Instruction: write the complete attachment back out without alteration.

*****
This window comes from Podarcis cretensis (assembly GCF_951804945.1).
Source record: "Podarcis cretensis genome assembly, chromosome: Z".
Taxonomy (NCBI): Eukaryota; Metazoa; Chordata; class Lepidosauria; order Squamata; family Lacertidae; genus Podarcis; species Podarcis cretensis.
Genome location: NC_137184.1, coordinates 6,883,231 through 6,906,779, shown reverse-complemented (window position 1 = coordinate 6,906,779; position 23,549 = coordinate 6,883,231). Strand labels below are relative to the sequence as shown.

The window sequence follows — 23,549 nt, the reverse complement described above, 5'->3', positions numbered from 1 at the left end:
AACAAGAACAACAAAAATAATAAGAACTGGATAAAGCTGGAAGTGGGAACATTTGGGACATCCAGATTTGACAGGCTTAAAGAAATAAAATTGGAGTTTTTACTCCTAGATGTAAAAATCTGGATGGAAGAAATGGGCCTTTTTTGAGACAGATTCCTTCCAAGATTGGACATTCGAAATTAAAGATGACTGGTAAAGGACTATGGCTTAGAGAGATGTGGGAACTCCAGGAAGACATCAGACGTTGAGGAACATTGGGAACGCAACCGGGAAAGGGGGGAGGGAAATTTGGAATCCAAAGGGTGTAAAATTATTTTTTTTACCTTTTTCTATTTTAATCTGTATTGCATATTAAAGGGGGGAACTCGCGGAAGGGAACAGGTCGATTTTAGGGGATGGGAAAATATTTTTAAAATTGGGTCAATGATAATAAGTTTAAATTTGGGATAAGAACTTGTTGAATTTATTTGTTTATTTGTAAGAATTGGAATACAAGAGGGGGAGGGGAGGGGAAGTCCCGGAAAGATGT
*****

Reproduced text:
This window comes from Podarcis cretensis (assembly GCF_951804945.1).
Source record: "Podarcis cretensis genome assembly, chromosome: Z".
Taxonomy (NCBI): Eukaryota; Metazoa; Chordata; class Lepidosauria; order Squamata; family Lacertidae; genus Podarcis; species Podarcis cretensis.
Genome location: NC_137184.1, coordinates 6,883,231 through 6,906,779, shown reverse-complemented (window position 1 = coordinate 6,906,779; position 23,549 = coordinate 6,883,231). Strand labels below are relative to the sequence as shown.

The window sequence follows — 23,549 nt, the reverse complement described above, 5'->3', positions numbered from 1 at the left end:
AACAAGAACAACAAAAATAATAAGAACTGGATAAAGCTGGAAGTGGGAACATTTGGGACATCCAGATTTGACAGGCTTAAAGAAATAAAATTGGAGTTTTTACTCCTAGATGTAAAAATCTGGATGGAAGAAATGGGCCTTTTTTGAGACAGATTCCTTCCAAGATTGGACATTCGAAATTAAAGATGACTGGTAAAGGACTATGGCTTAGAGAGATGTGGGAACTCCAGGAAGACATCAGACGTTGAGGAACATTGGGAACGCAACCGGGAAAGGGGGGAGGGAAATTTGGAATCCAAAGGGTGTAAAATTATTTTTTTTACCTTTTTCTATTTTAATCTGTATTGCATATTAAAGGGGGGAACTCGCGGAAGGGAACAGGTCGATTTTAGGGGATGGGAAAATATTTTTAAAATTGGGTCAATGATAATAAGTTTAAATTTGGGATAAGAACTTGTTGAATTTATTTGTTTATTTGTAAGAATTGGAATACAAGAGGGGGAGGGGAGGGGAAGTCCCGGAAAGATGT